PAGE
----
How to Help a Reluctant Reader | Sol Book Box


How to Help a Reluctant Reader


Picture this scenario: you invite your child to sit with you in the coziest chair in your house. You open up what you consider to be a fantastic children’s book and enthusiastically begin to read it aloud. Your child sits with you for a minute or two, but then gets up and walks into another room.

Or how about this scenario: your child receives a new book in the mail, at school, or from the library, and when you ask your child to read it independently or with you, they immediately make an excuse or express their disinterest in reading through their words (“I don’t want to read!”) and/or actions (crossing their arms or pushing the book away, for example).

Can you relate to one or both of these scenarios? If so, you may feel as though you’ve tried everything you can to encourage your child to enjoy reading. You may have even spent time worrying that you’re doing something wrong or that your child could fall behind in meeting their reading benchmarks at school.

Guess what? You’re not alone. We repeat: you’re not alone. You wouldn’t be hard-pressed to find other parents with children who have little to no interest in sitting down and reading a book—at home, in a car, or wherever they may be!

Our team at Sol Book Box wants to help you help your child. Our goal is to make your child feel excited every single time they pick up a book, no matter where they are or what activity they’ve just finished. So, we’ve compiled some tips to help your reluctant reader become an engrossed reader:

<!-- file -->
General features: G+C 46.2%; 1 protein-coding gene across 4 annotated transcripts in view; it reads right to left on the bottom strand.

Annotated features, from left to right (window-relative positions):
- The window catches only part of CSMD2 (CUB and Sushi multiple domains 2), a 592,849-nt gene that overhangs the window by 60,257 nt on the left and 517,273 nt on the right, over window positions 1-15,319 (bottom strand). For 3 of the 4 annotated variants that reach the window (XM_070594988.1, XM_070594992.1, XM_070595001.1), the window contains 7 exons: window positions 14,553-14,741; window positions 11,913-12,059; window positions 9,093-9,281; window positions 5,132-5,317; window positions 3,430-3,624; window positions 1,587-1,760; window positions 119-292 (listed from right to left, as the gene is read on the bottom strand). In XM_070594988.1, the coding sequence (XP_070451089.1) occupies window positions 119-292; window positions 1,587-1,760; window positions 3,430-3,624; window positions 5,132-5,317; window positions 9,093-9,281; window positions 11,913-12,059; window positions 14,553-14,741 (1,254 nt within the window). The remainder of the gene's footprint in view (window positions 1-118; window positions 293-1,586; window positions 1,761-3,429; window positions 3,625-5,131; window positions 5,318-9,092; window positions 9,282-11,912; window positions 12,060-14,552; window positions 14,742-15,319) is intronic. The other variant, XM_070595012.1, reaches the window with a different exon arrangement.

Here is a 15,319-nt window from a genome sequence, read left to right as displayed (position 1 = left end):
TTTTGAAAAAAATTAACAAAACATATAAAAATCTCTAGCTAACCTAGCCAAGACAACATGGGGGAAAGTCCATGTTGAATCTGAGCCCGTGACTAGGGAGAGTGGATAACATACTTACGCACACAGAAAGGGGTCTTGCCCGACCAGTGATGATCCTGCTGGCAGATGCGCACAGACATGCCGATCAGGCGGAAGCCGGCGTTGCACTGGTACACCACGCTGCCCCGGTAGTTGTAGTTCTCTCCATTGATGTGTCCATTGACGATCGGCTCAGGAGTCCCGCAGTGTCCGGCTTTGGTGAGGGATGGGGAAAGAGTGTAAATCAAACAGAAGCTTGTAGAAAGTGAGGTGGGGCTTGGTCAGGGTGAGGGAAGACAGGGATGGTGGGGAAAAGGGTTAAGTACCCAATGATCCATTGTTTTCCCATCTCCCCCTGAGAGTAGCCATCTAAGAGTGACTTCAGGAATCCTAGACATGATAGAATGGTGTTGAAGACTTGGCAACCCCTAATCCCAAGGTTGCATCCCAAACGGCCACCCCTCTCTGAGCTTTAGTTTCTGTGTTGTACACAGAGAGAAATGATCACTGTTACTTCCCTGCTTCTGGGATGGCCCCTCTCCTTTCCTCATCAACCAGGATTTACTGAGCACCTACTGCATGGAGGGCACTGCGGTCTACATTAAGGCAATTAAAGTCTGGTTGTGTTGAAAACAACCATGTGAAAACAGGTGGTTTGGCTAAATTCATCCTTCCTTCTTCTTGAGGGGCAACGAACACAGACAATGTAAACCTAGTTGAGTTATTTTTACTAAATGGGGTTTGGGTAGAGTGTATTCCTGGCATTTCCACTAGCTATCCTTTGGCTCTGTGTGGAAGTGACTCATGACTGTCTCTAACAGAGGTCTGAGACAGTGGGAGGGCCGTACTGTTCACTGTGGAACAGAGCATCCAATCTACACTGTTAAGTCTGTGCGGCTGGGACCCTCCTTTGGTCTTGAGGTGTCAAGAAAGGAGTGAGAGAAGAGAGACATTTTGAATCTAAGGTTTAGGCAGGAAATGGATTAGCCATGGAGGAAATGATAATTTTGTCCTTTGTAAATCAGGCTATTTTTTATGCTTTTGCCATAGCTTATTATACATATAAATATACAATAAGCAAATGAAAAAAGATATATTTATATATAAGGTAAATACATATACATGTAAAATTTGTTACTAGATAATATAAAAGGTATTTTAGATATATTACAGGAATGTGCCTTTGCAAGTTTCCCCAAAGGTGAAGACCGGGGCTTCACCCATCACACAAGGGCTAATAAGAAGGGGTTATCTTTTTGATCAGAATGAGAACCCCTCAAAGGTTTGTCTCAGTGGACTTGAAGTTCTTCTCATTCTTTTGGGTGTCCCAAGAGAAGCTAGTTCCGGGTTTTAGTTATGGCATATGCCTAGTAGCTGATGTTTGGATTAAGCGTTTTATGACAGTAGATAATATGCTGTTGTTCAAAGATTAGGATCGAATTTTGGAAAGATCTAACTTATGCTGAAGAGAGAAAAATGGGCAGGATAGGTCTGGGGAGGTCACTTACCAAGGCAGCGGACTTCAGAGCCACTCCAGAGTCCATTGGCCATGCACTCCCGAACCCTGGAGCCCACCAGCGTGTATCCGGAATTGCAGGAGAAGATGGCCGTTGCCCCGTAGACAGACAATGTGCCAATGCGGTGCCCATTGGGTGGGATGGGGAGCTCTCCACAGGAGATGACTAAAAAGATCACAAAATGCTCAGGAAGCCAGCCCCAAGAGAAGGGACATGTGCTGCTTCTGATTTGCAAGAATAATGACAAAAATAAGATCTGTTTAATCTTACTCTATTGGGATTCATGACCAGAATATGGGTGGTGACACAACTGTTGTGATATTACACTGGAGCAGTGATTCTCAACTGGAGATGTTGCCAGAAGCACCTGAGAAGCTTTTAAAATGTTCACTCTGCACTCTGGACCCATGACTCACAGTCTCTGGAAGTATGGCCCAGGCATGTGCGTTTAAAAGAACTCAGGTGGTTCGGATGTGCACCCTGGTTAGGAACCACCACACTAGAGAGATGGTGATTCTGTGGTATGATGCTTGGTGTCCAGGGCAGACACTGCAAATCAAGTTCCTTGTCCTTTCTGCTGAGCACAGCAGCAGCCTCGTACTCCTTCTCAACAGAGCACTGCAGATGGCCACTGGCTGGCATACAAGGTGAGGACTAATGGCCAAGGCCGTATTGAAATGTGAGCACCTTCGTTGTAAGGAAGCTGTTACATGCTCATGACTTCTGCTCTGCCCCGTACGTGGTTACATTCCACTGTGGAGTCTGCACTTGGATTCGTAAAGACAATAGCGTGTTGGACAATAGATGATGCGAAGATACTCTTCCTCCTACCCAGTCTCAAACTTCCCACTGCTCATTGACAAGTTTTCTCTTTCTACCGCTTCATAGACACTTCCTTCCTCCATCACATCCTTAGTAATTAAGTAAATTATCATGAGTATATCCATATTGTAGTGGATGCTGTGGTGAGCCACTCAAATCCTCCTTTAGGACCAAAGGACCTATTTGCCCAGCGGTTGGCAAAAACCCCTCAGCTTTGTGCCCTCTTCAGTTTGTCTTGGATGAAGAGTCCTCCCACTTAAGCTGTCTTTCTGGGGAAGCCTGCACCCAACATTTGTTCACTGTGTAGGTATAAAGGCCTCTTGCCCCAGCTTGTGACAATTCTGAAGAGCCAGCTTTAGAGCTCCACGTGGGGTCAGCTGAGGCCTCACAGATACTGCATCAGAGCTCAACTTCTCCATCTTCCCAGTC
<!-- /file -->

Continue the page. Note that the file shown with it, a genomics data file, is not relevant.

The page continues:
1. Curate an Amazing Selection of Books

Imagine being asked to read a book that doesn’t interest you. You may read a few pages, but is it going to hold your attention? Probably not.

Your child may not be interested in reading because the books on their shelves haven’t quite spoken to them . . . this could be on account of the illustrations, the characters, or a combination of other content-related factors. Try to match your child’s interests with the books you purchase for them. If your child loves cats, for example, fill their bookshelf with titles that feature cats in all kinds of situations—saving the world, looking for a home, or, you know, causing mischief while two siblings are home alone.

Side note: if your child finds a book they love, we recommend checking to see if the book is part of a series. If it is, keep the momentum going by purchasing the other books in that series!

2. Make Your Child Laugh

Do you know what children love? Laughing! Why not stock your child’s bookshelves with silly books? It’s important for children to recognize that not all books are meant to be read with a straight face . . . some authors and illustrators get super silly. You could even purchase a children’s joke book for your child if that captures their interest.

3. Start a Book Club

Your child’s friends could play a huge role in fostering their enjoyment of books. If you start a book club, your child will be incentivized to read the same book all their friends are reading, and they can look forward to getting together with their friends to talk about the book in a fun and relaxing environment. To make the book club even more exciting, consider making it customary for your child’s friends to come over to your house, read and discuss the books, dress up as their favorite characters, and even make desserts or foods that are featured in the book.